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See detailHiv-1 Gp41 And Gp160 Are Hyperthermostable Proteins In A Mesophilic Environment - Characterization Of Gp41 Mutants
Krell, Tino; Greco, Frédéric; Engel, Olivier et al

in European Journal of Biochemistry (2004), 271(8), 1566-79

HIV gp41(24-157) unfolds cooperatively over the pH range of 1.0-4.0 with T(m) values of > 100 degrees C. At pH 2.8, protein unfolding was 80% reversible and the DeltaH(vH)/DeltaH(cal) ratio of 3.7 is ... [more ▼]

HIV gp41(24-157) unfolds cooperatively over the pH range of 1.0-4.0 with T(m) values of > 100 degrees C. At pH 2.8, protein unfolding was 80% reversible and the DeltaH(vH)/DeltaH(cal) ratio of 3.7 is indicative of gp41 being trimeric. No evidence for a monomer-trimer equilibrium in the concentration range of 0.3-36 micro m was obtained by DSC and tryptophan fluorescence. Glycosylation of gp41 was found to have only a marginal impact on the thermal stability. Reduction of the disulfide bond or mutation of both cysteine residues had only a marginal impact on protein stability. There was no cooperative unfolding event in the DSC thermogram of gp160 in NaCl/P(i), pH 7.4, over a temperature range of 8-129 degrees C. When the pH was lowered to 5.5-3.4, a single unfolding event at around 120 degrees C was noted, and three unfolding events at 93.3, 106.4 and 111.8 degrees C were observed at pH 2.8. Differences between gp41 and gp160, and hyperthermostable proteins from thermophile organisms are discussed. A series of gp41 mutants containing single, double, triple or quadruple point mutations were analysed by DSC and CD. The impact of mutations on the protein structure, in the context of generating a gp41 based vaccine antigen that resembles a fusion intermediate state, is discussed. A gp41 mutant, in which three hydrophobic amino acids in the gp41 loop were replaced with charged residues, showed an increased solubility at neutral pH. [less ▲]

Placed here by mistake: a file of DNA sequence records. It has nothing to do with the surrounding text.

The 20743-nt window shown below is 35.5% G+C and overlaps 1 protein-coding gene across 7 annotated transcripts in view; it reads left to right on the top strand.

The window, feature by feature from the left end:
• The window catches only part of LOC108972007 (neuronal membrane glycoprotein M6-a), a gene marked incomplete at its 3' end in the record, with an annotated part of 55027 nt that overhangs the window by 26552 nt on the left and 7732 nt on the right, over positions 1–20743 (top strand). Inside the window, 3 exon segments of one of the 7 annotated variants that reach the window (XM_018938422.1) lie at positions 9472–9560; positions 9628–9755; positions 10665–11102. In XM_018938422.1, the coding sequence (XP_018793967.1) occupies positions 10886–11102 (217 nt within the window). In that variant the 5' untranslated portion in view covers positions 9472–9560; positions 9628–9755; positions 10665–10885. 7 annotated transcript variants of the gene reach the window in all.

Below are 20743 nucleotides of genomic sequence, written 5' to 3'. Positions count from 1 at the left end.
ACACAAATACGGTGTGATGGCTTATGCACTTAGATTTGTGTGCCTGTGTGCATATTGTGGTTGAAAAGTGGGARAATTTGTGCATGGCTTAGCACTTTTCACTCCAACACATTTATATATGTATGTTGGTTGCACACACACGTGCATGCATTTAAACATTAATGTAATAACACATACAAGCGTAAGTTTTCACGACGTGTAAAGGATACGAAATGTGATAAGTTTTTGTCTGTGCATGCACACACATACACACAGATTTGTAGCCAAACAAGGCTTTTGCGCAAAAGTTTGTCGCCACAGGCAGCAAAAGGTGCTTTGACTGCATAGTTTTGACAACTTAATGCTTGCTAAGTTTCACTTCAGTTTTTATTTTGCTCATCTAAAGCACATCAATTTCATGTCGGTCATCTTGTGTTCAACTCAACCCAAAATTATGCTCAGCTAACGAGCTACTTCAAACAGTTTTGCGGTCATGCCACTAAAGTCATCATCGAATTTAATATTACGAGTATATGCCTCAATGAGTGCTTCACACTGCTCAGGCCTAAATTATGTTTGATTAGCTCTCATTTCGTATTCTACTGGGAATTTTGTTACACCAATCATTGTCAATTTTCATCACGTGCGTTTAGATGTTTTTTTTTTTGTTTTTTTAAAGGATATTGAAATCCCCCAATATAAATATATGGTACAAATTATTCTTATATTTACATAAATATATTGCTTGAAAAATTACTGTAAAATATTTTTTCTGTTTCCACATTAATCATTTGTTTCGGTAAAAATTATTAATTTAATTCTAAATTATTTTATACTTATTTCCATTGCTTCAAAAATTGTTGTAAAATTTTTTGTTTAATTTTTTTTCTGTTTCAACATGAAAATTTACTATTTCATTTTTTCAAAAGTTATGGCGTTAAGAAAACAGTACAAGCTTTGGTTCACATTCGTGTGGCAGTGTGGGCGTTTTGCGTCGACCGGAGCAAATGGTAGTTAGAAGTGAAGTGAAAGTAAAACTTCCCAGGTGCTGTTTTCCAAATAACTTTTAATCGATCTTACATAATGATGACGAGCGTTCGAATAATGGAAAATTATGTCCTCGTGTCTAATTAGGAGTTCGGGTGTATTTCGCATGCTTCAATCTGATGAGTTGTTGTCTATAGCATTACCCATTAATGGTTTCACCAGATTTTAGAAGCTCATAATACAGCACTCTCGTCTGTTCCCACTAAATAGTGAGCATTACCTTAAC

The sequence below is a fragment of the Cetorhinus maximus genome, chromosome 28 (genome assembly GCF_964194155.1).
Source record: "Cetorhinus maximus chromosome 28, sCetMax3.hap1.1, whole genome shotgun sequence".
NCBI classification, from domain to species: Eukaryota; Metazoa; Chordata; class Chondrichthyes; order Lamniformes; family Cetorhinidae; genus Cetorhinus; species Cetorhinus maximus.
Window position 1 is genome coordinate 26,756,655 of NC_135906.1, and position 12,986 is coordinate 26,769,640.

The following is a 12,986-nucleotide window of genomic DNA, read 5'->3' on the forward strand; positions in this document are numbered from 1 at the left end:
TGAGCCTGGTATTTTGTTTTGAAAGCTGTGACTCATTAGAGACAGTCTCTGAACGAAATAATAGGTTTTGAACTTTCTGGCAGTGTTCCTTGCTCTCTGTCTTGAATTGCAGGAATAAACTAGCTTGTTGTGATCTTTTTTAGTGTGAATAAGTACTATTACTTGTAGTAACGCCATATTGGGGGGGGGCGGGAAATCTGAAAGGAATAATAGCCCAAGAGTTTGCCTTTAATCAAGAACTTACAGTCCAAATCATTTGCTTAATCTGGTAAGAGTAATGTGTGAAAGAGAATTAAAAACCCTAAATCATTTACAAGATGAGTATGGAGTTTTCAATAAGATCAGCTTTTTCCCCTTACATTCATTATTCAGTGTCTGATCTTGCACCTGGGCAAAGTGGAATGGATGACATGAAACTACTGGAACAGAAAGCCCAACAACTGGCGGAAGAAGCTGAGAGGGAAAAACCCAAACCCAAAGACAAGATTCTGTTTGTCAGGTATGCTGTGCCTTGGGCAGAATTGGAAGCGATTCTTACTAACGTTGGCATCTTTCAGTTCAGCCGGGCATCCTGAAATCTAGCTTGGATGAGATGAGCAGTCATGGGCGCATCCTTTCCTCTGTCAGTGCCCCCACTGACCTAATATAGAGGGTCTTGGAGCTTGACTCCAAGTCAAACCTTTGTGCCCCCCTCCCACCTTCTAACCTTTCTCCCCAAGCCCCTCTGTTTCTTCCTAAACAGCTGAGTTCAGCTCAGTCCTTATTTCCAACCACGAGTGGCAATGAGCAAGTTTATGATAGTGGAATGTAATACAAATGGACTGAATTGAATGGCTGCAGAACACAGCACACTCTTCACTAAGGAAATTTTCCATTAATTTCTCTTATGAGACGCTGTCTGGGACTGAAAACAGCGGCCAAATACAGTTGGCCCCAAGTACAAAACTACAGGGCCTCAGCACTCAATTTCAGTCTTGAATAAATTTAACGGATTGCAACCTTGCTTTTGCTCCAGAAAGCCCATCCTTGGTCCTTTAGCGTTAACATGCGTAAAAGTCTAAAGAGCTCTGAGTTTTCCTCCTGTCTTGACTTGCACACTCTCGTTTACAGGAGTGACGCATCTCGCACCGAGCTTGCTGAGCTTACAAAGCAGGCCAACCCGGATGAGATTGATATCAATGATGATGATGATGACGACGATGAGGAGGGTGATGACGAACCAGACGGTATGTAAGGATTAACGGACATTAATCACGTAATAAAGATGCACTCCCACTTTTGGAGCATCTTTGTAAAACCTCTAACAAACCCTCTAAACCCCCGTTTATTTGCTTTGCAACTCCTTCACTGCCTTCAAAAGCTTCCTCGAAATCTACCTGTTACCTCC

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See detailInactivation of Aeromonas Hydrophila Metallo-Beta-Lactamase by Cephamycins and Moxalactam
Zervosen, Astrid ULg; Valladares, Maria Hernandez; Devreese, Bart et al